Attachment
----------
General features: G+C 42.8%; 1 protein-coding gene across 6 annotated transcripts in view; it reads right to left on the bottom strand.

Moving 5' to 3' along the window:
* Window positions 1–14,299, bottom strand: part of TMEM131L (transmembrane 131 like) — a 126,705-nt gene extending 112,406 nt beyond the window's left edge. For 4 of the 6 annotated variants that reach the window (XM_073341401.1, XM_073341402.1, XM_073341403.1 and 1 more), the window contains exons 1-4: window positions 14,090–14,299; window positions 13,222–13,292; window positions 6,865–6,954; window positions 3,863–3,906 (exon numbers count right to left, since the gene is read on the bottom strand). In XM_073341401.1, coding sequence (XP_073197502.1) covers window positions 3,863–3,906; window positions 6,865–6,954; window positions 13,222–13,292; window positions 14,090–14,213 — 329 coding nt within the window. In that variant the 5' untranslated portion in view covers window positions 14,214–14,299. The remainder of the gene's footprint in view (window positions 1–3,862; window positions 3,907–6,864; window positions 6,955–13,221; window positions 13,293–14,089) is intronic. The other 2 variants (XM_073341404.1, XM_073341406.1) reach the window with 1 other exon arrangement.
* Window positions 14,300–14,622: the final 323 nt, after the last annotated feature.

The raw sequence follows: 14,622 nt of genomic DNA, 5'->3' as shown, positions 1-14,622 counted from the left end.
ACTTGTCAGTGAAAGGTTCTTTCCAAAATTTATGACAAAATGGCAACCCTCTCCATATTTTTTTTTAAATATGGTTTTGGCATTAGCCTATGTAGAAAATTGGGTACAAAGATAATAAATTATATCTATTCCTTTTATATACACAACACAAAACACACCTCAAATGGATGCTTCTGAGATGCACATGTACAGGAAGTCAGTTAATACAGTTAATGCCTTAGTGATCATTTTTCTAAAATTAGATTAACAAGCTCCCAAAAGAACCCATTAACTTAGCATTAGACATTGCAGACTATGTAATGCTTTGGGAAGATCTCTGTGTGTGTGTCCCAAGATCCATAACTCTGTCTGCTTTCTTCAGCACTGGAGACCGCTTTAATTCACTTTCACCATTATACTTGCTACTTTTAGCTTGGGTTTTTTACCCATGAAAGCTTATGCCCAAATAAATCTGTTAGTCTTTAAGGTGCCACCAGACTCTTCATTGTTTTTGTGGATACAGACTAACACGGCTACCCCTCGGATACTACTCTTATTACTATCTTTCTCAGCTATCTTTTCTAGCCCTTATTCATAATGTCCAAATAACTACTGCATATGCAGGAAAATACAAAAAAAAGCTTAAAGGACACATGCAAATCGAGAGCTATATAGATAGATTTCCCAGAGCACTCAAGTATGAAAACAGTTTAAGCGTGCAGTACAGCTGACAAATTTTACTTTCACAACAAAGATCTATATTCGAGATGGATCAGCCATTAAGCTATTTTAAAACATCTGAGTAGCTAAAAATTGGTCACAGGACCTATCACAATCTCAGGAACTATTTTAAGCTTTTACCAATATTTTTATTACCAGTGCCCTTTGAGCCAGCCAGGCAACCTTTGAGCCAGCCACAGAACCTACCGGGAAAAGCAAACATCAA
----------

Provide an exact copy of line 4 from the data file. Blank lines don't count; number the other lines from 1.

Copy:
* Window positions 14,300–14,622: the final 323 nt, after the last annotated feature.